Disclosure: I was sent these books free of charge. All opinions in my review are my own and I did not receive any other compensation. As always I am providing links to the book for your convenience.
Last week I shared the start of my summer reading reviews with picture books and I promised to do some chapter books this week. Earlier this week I did language fun that also included some picture books. Since my chapter book reviews did not get written yet I am sharing them with you today. (Do the summer days seem to fly by for anyone else?) One book is perfect for the younger chapter book readers--grades 2-5 and the other two are for middle school grades 5-8. The first book is Julius Zebra: Rumble with the Romans by Gary Northfield.
In this fun first installment of a series the reader is introduced to Julius, a shy and rather interesting zebra. After learning about Julius' life with his family (he does not feel he fits in) he is taken from Africa to Rome to fight gladiators with other kidnapped animals. Of course they think they are going to the circus and Julius has heard about the juggling monkeys and asks if some gladiators are the juggling monkeys. The gladiators do not take too kindly to being called juggling monkeys and they are now out to get Julius--the striped horse. Well in a turn of events Julius gets the better of the gladiator and the emperor decides to train the animals to be gladiators and see how they do. The animals just want to get back home and look for ways to escape. In this funny story there are interesting facts about Roman history as well as entertaining pictures (think graphic novelish). It has many fun jokes and as Hazel puts it disgusting ones as well (think bathroom talk). It is a fun and crazy book for the kids who have begun to read full chapter novels. It has wonderful story lines on friendship as well. It will be interesting to see what happens in the next installment of this series!
Our second book is Castle Hangnail by Ursula Vernon. She also wrote the wonderful Hamster Princess Series (for the younger chapter readers). This story is about a twelve year old who wants to be able to practice her magic freely and live in a surrounding that suits her and not her twin sister. She finds out about an opening at Castle Hangnail and claims to be the new master. The staff question her age and whether she really is a wicked witch. She seems a little too nice to them. Then her friend--an evil sorceress tries to take over the castle and there is a struggle. This book has so many wonderful lessons about friendship, loyalty, evil and more. It is a fun read and is perfect for grades four to six. It reminds me of books by Roald Dahl.
Our final book is one you cannot read this summer as it is not being released until September, but it is one you will want to put on your list of books to read and you can pre-order it now. It is The Mighty Odds by Amy Ignatow. This book is the first in a series and deals with all sorts of issues of middle school. The class if off to a field trip and the issues of which bus they will be put on is the first one. Of course there is the popular kids bus or the company bus and then there is the unpopular kids bus or the farm kids. We meet many of the students and start with Nick and his best friend, Jay. Jay wants to be on the popular bus with the popular girl Cookie. Instead they end up on the bus with a girl named Martina who no one really notices and Farshad who someone named Terror Boy (he is Arab) and it stuck and now no one will associate with him. Then at the museum Cookie and her friend are caught coming back from an unapproved diversion and Cookie is put on the unpopular bus on the way home in Jay's place. After the unpopular bus is in a bizarre accident and even stranger things begin to happen the four mismatched characters realize they must work together to figure out what has happened to them. Each of them now has strange abilities but they are not completely super hero powers. Martina can change her eye color, Nick can teleport four inches to the left, Farshad has super strength in his thumbs and Cookie can read minds when the minds are thinking about directions. In this crazy story the middle schoolers must overcome their social status and feelings about the others (Cookie helped give Farshad the nickname) and work together to figure out what is really going on and how it involves them. This book is intriguing and draws the reader in with the strangeness of the story. Who should the kids trust? At a time when kids often are rebelling from their parents they do not want to sound crazy to them. They are dealing with so many things including just being a middle schooler and everything that comes with that. It introduces issues with race since Cookie is the only black girl in town and of course Farshad and his awful nickname. It deals with the feelings that Farshad has about the nickname and the kids who gave it to him. It has so much packed into this book and I can't wait to see the next one. This is a great book!!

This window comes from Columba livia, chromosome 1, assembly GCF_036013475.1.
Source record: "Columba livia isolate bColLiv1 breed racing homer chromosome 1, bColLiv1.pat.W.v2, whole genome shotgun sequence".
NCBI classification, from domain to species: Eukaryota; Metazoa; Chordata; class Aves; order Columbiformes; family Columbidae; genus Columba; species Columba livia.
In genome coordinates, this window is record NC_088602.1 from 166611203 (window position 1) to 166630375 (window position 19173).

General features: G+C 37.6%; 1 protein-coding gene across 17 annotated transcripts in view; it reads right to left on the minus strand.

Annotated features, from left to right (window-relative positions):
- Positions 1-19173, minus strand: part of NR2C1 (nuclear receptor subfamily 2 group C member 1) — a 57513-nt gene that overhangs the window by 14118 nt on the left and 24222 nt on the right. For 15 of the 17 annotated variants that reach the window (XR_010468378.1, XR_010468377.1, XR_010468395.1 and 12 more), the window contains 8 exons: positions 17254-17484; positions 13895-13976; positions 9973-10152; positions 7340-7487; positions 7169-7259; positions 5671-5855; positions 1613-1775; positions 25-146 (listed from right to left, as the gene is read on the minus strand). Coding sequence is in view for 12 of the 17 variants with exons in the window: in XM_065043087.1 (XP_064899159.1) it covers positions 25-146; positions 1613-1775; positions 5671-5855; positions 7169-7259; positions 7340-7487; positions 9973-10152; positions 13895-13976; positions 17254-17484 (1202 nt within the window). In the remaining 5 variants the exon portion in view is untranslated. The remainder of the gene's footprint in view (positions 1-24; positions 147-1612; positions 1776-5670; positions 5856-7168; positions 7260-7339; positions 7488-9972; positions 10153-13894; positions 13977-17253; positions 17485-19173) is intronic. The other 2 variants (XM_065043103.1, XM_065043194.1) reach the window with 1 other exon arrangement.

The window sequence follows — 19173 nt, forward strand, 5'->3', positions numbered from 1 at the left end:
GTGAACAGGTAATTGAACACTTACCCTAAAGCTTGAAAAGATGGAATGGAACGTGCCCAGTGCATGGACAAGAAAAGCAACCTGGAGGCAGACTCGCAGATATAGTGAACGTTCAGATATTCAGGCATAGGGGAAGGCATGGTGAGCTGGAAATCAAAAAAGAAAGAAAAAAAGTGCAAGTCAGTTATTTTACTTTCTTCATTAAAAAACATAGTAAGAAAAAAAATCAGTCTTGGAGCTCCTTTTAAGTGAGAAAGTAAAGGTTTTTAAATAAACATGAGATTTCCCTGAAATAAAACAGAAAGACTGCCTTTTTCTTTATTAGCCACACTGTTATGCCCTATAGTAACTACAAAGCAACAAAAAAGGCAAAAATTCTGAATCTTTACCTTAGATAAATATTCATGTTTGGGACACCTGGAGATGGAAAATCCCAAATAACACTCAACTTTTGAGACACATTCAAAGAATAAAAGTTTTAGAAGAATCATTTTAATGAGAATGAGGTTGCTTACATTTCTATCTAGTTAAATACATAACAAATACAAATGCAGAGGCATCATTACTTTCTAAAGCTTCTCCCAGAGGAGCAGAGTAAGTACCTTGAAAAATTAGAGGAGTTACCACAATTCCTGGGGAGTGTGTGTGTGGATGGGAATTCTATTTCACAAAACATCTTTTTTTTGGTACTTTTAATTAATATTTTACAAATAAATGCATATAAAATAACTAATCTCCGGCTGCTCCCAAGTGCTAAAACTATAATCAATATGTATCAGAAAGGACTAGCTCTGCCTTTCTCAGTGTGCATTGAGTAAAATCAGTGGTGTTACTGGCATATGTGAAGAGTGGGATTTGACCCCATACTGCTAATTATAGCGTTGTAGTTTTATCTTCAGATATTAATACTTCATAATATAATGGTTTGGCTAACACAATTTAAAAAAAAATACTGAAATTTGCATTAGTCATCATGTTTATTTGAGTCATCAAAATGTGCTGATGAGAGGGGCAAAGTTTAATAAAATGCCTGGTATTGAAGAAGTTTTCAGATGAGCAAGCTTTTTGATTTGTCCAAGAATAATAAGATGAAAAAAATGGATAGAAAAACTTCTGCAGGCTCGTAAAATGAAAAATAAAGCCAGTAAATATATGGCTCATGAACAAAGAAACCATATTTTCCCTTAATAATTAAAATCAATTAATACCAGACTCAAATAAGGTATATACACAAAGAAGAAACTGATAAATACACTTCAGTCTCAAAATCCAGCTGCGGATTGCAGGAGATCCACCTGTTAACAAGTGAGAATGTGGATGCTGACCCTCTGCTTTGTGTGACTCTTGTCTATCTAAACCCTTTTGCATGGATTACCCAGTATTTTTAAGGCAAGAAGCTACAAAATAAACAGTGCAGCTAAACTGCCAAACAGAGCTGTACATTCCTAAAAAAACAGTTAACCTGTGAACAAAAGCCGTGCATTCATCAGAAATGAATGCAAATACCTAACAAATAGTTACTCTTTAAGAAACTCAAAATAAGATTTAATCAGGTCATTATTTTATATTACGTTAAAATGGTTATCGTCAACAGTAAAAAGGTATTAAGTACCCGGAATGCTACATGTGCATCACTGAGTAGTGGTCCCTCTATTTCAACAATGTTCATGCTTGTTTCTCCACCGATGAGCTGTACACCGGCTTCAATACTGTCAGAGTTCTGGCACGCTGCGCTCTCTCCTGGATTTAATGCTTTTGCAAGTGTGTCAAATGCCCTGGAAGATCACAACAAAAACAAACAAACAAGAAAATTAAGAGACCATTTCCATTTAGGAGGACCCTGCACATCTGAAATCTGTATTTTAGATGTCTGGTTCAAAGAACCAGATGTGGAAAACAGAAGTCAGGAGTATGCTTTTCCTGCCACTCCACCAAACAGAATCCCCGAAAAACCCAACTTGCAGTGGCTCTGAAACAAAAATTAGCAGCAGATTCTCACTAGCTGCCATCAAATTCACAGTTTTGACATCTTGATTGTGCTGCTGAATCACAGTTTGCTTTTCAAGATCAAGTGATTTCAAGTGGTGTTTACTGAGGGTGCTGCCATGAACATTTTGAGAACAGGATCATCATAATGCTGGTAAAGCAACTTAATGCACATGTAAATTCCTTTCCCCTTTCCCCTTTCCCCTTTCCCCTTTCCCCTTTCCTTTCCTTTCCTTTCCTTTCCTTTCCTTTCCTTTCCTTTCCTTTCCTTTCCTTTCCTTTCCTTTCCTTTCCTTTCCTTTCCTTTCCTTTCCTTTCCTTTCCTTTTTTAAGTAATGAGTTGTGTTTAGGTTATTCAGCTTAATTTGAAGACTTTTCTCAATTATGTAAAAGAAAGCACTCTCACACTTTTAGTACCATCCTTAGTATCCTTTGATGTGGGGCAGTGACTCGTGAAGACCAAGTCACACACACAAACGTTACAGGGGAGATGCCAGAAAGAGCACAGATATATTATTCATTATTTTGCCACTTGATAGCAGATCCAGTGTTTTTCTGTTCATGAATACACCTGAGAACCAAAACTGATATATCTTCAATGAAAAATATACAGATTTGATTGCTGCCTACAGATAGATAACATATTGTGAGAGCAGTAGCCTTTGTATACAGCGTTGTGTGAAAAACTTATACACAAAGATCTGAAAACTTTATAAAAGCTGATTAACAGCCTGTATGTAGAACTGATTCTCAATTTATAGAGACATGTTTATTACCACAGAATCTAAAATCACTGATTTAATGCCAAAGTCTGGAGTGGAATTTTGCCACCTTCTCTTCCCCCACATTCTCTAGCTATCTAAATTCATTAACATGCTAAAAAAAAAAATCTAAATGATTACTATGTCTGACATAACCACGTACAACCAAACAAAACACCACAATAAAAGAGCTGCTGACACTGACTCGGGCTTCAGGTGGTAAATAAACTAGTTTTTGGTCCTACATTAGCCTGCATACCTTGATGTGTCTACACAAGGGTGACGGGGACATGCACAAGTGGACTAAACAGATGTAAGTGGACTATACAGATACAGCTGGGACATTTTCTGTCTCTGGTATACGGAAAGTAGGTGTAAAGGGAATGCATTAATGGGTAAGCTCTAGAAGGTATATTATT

I hope you will check these books out with your kids. They are fun and have lots of twists and turns that I think all will enjoy!